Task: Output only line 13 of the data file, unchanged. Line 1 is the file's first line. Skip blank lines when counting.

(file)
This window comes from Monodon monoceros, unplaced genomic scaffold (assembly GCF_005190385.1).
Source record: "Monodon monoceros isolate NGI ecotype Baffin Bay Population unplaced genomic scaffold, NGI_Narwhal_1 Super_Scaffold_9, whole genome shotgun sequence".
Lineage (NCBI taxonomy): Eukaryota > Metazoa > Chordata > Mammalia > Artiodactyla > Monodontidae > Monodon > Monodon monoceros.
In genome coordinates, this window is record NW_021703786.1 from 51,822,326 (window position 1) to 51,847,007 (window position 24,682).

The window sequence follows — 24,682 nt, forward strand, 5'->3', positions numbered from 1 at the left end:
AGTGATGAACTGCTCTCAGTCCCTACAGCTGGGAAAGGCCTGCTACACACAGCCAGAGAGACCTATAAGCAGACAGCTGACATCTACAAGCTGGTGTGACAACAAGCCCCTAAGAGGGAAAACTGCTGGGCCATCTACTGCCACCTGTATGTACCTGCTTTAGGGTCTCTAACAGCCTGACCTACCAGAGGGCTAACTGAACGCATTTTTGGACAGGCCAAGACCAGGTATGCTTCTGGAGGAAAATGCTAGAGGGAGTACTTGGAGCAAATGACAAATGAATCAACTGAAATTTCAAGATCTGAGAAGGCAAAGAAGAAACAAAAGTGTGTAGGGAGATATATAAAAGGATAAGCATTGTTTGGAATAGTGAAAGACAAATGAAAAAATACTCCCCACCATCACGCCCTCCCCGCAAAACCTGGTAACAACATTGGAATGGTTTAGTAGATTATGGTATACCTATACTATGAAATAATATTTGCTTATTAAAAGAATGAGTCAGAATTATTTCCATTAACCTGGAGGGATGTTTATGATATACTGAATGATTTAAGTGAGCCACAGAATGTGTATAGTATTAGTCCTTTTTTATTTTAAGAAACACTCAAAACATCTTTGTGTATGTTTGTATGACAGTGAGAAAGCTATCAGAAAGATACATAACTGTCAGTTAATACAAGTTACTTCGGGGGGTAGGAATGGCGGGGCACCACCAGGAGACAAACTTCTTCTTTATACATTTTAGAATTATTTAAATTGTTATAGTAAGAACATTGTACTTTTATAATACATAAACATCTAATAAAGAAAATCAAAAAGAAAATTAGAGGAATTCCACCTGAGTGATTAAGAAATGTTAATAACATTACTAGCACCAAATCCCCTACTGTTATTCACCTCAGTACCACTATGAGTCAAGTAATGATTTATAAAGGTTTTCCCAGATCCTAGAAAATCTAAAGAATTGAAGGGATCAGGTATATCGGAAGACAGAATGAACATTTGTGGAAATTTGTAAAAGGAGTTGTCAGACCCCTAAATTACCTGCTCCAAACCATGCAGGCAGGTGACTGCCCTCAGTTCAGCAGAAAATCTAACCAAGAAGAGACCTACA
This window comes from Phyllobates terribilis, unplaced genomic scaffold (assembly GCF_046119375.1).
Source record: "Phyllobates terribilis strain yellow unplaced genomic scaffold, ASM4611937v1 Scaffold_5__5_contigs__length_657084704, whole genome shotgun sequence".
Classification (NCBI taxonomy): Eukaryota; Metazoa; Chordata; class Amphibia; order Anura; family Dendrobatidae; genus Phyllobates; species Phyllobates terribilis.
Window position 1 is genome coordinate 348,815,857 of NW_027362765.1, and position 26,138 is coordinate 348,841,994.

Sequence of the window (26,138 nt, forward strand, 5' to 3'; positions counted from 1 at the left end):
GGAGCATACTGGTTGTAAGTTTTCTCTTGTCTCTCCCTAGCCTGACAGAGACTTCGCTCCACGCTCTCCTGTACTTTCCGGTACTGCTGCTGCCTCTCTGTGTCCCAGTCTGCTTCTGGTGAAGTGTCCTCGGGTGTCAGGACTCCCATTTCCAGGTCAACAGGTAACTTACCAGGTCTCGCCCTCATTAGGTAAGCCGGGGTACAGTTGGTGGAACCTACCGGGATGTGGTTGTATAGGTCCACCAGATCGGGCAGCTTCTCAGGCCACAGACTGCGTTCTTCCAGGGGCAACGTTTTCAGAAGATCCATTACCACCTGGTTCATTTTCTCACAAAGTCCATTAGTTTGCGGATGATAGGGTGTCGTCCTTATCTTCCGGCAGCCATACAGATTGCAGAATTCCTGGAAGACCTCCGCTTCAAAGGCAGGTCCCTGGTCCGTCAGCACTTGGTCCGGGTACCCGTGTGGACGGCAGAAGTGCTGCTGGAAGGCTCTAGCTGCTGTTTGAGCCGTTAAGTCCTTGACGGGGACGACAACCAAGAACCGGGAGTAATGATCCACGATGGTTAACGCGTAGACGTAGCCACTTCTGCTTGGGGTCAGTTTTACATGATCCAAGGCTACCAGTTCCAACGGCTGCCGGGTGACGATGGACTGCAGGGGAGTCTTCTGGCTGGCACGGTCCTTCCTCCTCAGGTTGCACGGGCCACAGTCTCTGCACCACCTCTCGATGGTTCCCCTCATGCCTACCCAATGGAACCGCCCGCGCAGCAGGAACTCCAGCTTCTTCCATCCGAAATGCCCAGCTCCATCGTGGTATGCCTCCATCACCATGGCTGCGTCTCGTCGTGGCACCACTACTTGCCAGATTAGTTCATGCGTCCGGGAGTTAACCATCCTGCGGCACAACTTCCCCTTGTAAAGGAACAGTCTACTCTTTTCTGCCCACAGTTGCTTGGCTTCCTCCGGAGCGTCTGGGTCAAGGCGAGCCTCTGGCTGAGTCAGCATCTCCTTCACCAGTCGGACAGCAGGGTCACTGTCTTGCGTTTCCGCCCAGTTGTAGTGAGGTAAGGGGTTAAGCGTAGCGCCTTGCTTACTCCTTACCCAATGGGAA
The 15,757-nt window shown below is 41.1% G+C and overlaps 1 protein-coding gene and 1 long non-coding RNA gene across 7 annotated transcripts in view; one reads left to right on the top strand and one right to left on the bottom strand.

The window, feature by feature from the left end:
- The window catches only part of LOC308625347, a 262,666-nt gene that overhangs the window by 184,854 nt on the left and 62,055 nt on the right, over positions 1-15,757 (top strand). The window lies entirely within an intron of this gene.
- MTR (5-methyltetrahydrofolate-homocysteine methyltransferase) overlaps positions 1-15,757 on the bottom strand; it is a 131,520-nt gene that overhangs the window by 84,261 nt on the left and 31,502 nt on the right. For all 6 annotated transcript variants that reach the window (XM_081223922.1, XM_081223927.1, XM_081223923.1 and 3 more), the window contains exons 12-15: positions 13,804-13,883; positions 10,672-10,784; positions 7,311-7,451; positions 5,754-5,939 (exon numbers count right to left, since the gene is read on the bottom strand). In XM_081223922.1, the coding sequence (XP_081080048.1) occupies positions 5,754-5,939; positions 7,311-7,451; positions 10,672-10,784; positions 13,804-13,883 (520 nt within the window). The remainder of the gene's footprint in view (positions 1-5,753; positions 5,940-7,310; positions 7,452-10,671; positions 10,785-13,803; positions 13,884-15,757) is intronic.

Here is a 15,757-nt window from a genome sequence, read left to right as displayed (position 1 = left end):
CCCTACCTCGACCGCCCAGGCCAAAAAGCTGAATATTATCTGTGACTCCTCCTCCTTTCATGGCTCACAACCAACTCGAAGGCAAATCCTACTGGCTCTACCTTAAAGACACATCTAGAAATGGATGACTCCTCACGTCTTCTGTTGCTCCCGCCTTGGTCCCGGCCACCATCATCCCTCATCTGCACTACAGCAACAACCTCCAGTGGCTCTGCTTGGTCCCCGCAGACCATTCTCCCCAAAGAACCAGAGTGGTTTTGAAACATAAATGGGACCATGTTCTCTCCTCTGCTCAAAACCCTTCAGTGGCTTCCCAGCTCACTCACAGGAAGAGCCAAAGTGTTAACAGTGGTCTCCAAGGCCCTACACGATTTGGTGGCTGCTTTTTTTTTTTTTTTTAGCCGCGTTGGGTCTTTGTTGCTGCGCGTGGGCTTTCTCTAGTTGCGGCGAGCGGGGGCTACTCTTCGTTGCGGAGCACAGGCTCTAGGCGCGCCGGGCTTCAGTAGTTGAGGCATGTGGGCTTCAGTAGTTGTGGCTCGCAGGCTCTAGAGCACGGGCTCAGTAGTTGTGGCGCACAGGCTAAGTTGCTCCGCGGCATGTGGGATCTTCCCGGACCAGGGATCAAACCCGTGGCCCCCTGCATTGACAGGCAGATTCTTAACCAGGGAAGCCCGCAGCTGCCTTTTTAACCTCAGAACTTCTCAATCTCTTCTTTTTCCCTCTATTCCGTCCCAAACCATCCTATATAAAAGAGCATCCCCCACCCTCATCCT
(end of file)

The 15,757-nt window shown below is 41.1% G+C and overlaps 1 protein-coding gene and 1 long non-coding RNA gene across 7 annotated transcripts in view; one reads left to right on the top strand and one right to left on the bottom strand.